The decision in First Horizon Nat'l Corp. v. Houston Cas. Co., No. 2:15-cv-2235-SHL-dkv, 2016 WL 5867268 (W.D. Tenn. October 5, 2016) (Vescovo, Chief U.S.M.J.) came in the course of ...
... an insurance coverage dispute in which the Plaintiffs seek coverage from the defendant insurers for a $212.5 million dollar settlement with DOJ and HUD of a claim of violation of the False Claims Act relating to errors and omissions in underwriting and origination of HUD mortgage loans. In defense, the Defendants contend, inter alia, that the claim is “interrelated” to an earlier claim made by First Tennessee and thus barred under a later policy and that First Tennessee failed to timely notify the Defendants of the claim.
First Horizon Nat'l Corp. v. Houston Cas. Co., No. 2:15-cv-2235-SHL-dkv, 2016 WL 5867268, at *1 (W.D. Tenn. October 5, 2016) (Vescovo, Chief U.S.M.J.).
In this decision, the Court dealt with many issues. One of the more unusual issues illustrates the judicial prerogative over secrecy in litigation.
The plaintiffs, a bank and its parent, withheld many documents on the ground that a federal agency, HUD and specifically the "HUD Office of the Inspector General," placed a "General Confidentiality Restriction" on production of what in the end turned out to be three documents that the plaintiffs withheld on this ground. "The Plaintiffs do not claim that these documents are privileged and do not dispute the relevancy of these documents." First Horizon Nat'l Corp. v. Houston Cas. Co., No. 2:15-cv-2235-SHL-dkv, 2016 WL 5867268, at *11 (W.D. Tenn. October 5, 2016) (Vescovo, Chief U.S.M.J.).
The plaintiffs also apparently did not say why HUD supposedly declared the withheld documents to be "confidential," saying only that HUD had done so.
This was not good enough for the Chief U.S. Magistrate Judge here. "'[C]onfidentiality is not a recognized basis for withholding discovery,' even when such a confidentiality restriction is imposed by a U.S. agency," she ruled. Further, the Court had already entered a protective order in this case and that ended the matters of what to designate and how to declare it "confidential" in the litigation. "[A]ny confidentiality concerns are adequately addressed by a protective order, which is already in place in this litigation." Therefore, ruled the Court, since the documents in question are relevant and not otherwise privileged, "the Plaintiffs must produce these documents." First Horizon Nat'l Corp. v. Houston Cas. Co., No. 2:15-cv-2235-SHL-dkv, 2016 WL 5867268, at *11 (W.D. Tenn. October 5, 2016) (Vescovo, Chief U.S.M.J.).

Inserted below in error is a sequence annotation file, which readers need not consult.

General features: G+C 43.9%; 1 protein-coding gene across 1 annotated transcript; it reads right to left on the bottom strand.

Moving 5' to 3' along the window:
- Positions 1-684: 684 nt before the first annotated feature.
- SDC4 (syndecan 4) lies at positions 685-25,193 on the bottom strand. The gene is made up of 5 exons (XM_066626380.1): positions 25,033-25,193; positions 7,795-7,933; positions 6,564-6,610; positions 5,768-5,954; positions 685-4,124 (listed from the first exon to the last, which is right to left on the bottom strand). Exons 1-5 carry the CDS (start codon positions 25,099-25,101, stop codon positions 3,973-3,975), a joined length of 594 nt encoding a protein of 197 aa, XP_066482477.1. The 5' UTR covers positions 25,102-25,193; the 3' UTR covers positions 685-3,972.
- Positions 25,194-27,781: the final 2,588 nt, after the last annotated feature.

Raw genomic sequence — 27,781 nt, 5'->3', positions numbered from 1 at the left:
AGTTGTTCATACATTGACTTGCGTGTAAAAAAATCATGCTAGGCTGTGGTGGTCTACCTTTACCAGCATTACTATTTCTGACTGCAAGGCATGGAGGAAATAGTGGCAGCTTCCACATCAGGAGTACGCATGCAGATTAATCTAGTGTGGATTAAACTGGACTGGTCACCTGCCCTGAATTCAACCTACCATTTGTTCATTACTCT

The protective order in question is Document No. 129, filed on January 7, 2016. I found it through PACER. On the first page, the protective order recites that the parties submitted their own proposed protective order but the Court in this case rewrote it.
On the last page, the protective order entered by the Court recognizes a presumption that is recommended to all other U.S. District Courts and State Courts to recognize as well:
- As there is a presumption in favor of open and public judicial proceedings in the federal courts, this Order shall be strictly construed in favor of public disclosure and open proceedings wherever possible. The Order is also subject to the Local Rules of this District and the Federal Rules of Civil Procedure on matters of procedure and calculation of time periods. To the extent that there is any conflict between the terms of this Order and rules of the Court, the rules of the Court will govern. Nothing in this Protective Order shall be deemed to be a decision by the Court as to how documents and other material will be handled at the trial of this matter. Nothing in this Protective Order shall be construed to prevent this Court from disclosing any facts relied upon by it in making or rendering any finding, ruling, order, judgment, or decree of whatever description.
These rulings expand beyond the insurance coverage case in which they were made, of course. These rulings conclusively demonstrate that all questions of confidentiality concerning discovery in litigation are always questions which must be resolved by Courts and by no-one and nothing else.
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